The Algic (also Algonquian–Wiyot–Yurok or Algonquian–Ritwan) languages are an indigenous language family of North America. Most Algic languages belong to the Algonquian family, dispersed over a broad area from the Rocky Mountains to Atlantic Canada. The other Algic languages are the Yurok and Wiyot of northwestern California, which despite their geographic proximity are not closely related. All these languages are thought to descend from Proto-Algic, a second-order protolanguage reconstructed using reconstructed Proto-Algonquian and the attested languages Wiyot and Yurok.
The term "Algic" was first coined by Henry Rowe Schoolcraft in his Algic Researches, published in 1839. Schoolcraft defined the term as "derived from the words Alleghany and Atlantic, in reference to the race of Indians anciently located in this geographical area." Schoolcraft's terminology was not retained. The peoples he called "Algic" were later included among the speakers of Algonquian languages.
When Edward Sapir proposed that the well-established Algonquian family was genetically related to the Wiyot and Yurok languages of northern California, he applied the term Algic to this larger family. The original Algic homeland is thought to have been located in the American Northwest somewhere between the suspected homeland of the Algonquian branch (to the west of Lake Superior according to Goddard) and the earliest known location of the Wiyot and Yurok (along the middle Columbia River according to Whistler).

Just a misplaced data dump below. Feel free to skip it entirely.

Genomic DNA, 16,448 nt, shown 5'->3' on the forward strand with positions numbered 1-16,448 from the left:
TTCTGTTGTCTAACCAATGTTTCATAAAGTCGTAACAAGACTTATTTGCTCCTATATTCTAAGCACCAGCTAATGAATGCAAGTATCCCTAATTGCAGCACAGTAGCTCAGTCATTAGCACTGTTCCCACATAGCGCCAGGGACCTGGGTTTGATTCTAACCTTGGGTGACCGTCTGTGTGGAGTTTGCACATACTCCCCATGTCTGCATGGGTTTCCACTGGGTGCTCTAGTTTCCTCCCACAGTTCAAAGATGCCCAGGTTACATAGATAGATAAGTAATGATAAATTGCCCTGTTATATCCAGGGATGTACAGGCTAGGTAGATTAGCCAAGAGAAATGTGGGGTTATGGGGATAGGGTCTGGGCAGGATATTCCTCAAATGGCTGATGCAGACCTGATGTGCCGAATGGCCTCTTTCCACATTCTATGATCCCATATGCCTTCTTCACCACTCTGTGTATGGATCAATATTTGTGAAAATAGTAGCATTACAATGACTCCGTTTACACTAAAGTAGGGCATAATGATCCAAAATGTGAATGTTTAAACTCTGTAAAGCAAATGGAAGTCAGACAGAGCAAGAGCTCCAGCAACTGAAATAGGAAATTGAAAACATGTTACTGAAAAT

All Algic languages still spoken are endangered. Yurok is thought to have ten or fewer speakers. Extinct Algic languages include Wiyot, Miami-Illinois, Etchemin, Loup A, Loup B, Mahican, Massachusett, Mohegan-Pequot, Nanticoke, Narragansett, Pamlico, the Penobscot dialect of Abnaki, Powhatan, Quiripi-Naugatuck, Unami, Unquachog, and Shinnecock. The last known Wiyot speaker died in 1962.
Within the Algonquian subfamily, there is a smaller genetic grouping of the Eastern Algonquian languages. The other (non-Eastern) Algonquian languages have sometimes been categorized into two smaller subgroups: Central Algonquian and Plains Algonquian. However, these two subgroups are not based on genetic relationship but are rather geographic or areal subgroups. (See Algonquian languages.)